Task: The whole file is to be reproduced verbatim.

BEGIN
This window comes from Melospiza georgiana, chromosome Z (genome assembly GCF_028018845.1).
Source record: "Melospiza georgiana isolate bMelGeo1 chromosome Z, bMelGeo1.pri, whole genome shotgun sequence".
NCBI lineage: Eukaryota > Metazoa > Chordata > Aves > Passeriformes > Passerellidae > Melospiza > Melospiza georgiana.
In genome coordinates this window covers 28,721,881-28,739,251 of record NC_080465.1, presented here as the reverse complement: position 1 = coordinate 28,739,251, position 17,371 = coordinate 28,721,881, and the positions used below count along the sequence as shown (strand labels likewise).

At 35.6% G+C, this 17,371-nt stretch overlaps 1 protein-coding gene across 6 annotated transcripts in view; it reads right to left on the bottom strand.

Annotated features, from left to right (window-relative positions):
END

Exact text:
This window comes from Melospiza georgiana, chromosome Z (genome assembly GCF_028018845.1).
Source record: "Melospiza georgiana isolate bMelGeo1 chromosome Z, bMelGeo1.pri, whole genome shotgun sequence".
NCBI lineage: Eukaryota > Metazoa > Chordata > Aves > Passeriformes > Passerellidae > Melospiza > Melospiza georgiana.
In genome coordinates this window covers 28,721,881-28,739,251 of record NC_080465.1, presented here as the reverse complement: position 1 = coordinate 28,739,251, position 17,371 = coordinate 28,721,881, and the positions used below count along the sequence as shown (strand labels likewise).

At 35.6% G+C, this 17,371-nt stretch overlaps 1 protein-coding gene across 6 annotated transcripts in view; it reads right to left on the bottom strand.

Annotated features, from left to right (window-relative positions):